28. Frontier Army Wives

Ernst Ulmer, a Kansas City native, painted this interpretation of the song "The Girl I left Behind Me" which depicts the Dragoons at Fort Leavenworth, ca 1840. In this painting a soldier says goodbye to his family before leaving on campaign. Friends of the Frontier Army collection.

Life in the Army on the frontier was difficult. History typically reflects the struggles of soldiers during this time, however the wives of these soldiers also played a crucial part in the frontier army story.


Read about the biography of Alice Kirk Grierson, wife to Brigadier General Grierson, to get a glimpse into the life of a frontier army wife. Benjamin Grierson was the commander in charge of the newly formed 10th Cavalry also known as the Buffalo Soldiers.


By: Alicia Embrey and Stacey Medve


Excerpt from “The Girl I Left Behind: Frontier Army Wives 1817-1917” A Frontier Army Museum Publication. Available in the museum gift shop.


Alice Kirk Grierson began her life as a Frontier Army wife at the advanced age of 38. She had already endured financial loss, personal difficulties, and frequent separation from her husband and family. She would bear 7 children, 4 of whom would live to adulthood. While her life tells of great hardships, it also speaks of a woman who was tough, intrepid, and who had great strength of character. She was a woman not unlike her peers: supportive, determined, unflappable – truly a remarkable woman.


Alice was born in 1828 in Youngstown, Ohio to a wealthy, devout Christian, upper-middle class family. She was the first of 13 children. In 1854 Alice married Benjamin Henry Grierson, a childhood friend who lacked the piety Alice’s father required of a son-in-law. Alice overcame her father’s objections to marry the music teacher.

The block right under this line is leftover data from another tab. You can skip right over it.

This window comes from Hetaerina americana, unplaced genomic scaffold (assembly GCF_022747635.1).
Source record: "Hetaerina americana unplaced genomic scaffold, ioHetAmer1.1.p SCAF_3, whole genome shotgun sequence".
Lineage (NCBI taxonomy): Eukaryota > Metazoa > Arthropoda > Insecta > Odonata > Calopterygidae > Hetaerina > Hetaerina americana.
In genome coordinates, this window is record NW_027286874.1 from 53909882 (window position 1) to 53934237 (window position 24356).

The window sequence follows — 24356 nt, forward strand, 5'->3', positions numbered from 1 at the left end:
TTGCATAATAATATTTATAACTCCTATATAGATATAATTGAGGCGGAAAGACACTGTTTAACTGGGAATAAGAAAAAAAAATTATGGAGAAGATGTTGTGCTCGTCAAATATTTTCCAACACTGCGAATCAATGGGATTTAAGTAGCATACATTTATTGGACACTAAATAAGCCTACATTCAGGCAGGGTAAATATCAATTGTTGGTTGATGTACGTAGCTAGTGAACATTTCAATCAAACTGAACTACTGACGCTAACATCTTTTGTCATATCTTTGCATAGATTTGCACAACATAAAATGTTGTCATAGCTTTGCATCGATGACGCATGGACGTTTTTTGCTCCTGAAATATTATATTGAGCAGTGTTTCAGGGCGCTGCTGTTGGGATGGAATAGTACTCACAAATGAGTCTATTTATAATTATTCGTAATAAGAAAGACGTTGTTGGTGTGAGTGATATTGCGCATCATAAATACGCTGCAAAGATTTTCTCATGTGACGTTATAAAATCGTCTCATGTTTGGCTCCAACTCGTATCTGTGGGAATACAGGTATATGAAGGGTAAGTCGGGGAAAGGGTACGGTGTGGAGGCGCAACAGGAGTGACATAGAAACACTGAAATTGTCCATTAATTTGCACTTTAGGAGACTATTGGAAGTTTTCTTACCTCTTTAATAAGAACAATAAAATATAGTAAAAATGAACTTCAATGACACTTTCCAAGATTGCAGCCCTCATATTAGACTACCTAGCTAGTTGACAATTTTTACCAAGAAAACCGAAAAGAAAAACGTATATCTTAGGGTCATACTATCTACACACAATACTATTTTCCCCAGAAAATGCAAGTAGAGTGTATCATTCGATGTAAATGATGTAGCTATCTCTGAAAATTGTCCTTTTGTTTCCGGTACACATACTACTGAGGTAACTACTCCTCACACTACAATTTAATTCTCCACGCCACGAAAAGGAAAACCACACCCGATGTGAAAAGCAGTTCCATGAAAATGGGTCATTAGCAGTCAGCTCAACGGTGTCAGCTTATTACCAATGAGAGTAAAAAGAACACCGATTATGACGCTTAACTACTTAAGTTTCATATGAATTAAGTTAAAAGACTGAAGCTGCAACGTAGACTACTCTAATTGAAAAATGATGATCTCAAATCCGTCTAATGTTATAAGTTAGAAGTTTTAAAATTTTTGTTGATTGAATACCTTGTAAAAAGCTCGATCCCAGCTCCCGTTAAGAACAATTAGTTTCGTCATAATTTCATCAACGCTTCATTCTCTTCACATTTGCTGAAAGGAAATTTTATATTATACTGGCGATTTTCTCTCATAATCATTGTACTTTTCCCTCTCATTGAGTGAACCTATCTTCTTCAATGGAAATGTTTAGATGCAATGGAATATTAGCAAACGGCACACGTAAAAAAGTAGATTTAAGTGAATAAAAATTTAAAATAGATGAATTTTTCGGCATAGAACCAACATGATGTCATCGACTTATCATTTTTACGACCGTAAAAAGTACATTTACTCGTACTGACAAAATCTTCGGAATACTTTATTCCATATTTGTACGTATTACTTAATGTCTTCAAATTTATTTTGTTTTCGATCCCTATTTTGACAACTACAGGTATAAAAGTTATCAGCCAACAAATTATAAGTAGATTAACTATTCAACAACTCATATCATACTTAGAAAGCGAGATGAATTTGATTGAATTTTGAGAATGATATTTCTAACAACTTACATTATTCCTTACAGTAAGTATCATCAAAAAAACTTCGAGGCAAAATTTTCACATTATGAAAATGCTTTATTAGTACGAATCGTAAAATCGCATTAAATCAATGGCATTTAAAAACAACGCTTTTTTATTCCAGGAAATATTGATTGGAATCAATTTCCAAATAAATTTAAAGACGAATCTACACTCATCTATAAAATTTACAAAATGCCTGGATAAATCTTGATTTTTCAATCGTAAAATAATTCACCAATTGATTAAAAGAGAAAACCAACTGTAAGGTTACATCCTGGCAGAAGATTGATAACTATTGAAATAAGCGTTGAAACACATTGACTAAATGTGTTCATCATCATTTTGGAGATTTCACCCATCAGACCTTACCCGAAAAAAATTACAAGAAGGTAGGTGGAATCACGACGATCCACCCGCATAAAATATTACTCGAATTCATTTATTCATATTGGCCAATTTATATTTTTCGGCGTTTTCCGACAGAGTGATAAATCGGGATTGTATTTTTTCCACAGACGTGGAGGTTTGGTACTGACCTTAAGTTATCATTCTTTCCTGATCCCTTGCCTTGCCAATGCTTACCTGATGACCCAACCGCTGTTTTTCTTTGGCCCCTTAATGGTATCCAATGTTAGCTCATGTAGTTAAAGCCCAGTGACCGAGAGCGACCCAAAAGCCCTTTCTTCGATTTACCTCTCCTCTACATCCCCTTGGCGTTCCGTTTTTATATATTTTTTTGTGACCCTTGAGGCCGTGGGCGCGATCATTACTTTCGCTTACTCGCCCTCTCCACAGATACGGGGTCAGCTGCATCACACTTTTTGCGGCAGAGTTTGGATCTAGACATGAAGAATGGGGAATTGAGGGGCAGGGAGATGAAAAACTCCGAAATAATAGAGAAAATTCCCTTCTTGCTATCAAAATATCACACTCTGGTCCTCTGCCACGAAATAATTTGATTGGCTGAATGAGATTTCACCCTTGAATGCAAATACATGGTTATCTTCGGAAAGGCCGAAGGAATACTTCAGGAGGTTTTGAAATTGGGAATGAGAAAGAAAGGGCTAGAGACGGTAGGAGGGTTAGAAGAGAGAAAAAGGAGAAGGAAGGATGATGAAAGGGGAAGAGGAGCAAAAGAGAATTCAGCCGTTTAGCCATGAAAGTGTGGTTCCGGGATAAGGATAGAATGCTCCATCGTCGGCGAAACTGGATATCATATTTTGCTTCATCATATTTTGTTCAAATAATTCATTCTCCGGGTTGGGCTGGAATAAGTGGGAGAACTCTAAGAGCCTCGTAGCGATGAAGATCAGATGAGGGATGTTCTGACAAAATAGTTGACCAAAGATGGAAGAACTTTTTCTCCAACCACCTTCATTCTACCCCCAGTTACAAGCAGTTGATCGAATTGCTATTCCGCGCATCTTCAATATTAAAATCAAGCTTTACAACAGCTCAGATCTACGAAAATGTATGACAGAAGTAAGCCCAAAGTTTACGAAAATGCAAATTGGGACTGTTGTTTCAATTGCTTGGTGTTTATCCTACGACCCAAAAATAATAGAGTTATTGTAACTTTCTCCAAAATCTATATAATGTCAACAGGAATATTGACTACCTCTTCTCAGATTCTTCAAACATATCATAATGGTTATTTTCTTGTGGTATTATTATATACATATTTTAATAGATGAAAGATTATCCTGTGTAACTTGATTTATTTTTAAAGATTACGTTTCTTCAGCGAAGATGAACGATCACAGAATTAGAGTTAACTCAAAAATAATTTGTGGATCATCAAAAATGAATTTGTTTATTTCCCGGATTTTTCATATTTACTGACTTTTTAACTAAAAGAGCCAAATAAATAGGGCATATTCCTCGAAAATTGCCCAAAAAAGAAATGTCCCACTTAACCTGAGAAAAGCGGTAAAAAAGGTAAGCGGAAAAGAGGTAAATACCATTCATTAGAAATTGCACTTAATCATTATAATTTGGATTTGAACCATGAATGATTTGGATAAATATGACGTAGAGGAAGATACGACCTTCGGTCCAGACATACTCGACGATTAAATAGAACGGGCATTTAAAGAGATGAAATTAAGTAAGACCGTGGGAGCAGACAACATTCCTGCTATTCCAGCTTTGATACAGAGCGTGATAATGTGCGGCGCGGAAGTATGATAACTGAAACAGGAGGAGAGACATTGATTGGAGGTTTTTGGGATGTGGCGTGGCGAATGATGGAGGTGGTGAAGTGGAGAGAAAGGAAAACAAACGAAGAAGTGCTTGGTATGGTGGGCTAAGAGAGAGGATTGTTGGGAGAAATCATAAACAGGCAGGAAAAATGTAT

After serious financial reverses, Ben joined the Union army in 1861 as an unpaid aide in an Illinois Infantry Regiment. He quickly was promoted to Major then Colonel due to his uncanny leadership ability. This provided the Griersons with their first steady income. It also provided Alice with her first taste of life as an Army wife. As she raised her family alone, she became acutely aware of the rising death toll from the War of the Rebellion.


After his distinguished service in the Civil War, Benjamin Grierson continued his career in the reorganized Army as Colonel with the encouragement of his wife. He assumed command of the Tenth Cavalry, a regiment of black soldiers later known as the Buffalo Soldiers.

Alice began her frontier Army life in 1866 when she and her three children joined her husband at Fort Leavenworth. Although the Grierson’ stay was short, they both contributed greatly to the organization and recruitment of quality soldiers which would form the famous Tenth Cavalry.


Over the next twenty years, the Griersons’ travel led them throughout the western frontier. They were posted to Fort Riley, Kansas (1867), Fort Gibson, and Fort Sill, Indian Territory (1868 and 1869), Fort Concho, and Fort Davis, Texas (1875-1882). Their later assignments were all in the Arizona Territory. Except for the growing financial concerns, Alice enjoyed these assignments. Due to the advancement of the railroad, there was a wide variety of social and cultural activities. Unfortunately, financial concerns overshadowed their lives.


Alice never lived to see her husband’s dream of being promoted to General come true. She died August 16, 1888 after a long-ignored illness. Twenty months later, Colonel Grierson received his promotion to Brigadier General. Alice Kirk Grierson was a supportive wife, loving mother and a friend to all those she met. General Grierson felt that his promotion was as much Alice’s achievement as his own. His success as an officer and as a man was due to Alice’s tireless efforts during their lifetime.



1880 women's wedding slippers. Worn by Susan Bonapart Palmer at her wedding to Lt. Ethen Smith of the 5th Cavalry on May 17, 1880. Lt. Smith went on in his career to become a Major General. Frontier Army Museum collection.
Photo of Military husband and wife ca. 1877, Frontier Army Museum collection.